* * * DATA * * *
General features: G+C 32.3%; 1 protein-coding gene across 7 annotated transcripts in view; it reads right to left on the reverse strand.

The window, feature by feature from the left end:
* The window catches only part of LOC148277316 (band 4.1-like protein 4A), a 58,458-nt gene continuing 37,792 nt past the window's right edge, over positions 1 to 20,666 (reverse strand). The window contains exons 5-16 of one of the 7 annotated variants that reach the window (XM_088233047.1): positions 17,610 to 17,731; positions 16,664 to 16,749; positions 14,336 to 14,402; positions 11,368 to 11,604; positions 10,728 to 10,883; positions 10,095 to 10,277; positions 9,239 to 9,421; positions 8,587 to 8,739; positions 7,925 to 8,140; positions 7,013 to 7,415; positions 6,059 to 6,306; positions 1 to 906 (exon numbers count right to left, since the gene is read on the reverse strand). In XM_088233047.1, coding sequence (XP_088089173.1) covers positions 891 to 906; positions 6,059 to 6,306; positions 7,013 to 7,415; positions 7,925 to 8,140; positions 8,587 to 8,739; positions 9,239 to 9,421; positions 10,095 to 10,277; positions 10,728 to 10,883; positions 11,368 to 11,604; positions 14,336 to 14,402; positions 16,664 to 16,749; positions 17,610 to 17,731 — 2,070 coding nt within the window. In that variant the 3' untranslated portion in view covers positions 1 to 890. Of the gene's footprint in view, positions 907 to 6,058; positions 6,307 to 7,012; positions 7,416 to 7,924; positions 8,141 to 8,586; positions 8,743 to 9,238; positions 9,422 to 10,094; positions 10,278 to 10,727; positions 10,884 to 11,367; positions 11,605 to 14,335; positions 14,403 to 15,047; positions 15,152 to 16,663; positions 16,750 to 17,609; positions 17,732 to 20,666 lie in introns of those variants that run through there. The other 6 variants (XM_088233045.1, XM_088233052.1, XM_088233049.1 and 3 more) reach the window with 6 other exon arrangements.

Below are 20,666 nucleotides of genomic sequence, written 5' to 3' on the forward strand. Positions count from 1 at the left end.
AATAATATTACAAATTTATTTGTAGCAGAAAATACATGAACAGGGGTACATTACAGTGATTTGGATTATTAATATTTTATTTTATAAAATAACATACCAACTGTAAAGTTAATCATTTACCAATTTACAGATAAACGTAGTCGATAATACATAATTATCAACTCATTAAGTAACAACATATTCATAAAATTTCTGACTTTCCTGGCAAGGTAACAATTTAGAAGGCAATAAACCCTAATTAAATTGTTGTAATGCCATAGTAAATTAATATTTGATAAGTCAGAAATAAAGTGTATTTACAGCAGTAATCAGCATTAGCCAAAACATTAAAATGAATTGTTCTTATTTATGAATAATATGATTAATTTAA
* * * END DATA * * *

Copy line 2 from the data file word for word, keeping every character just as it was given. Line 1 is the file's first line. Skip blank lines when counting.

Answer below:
The window, feature by feature from the left end: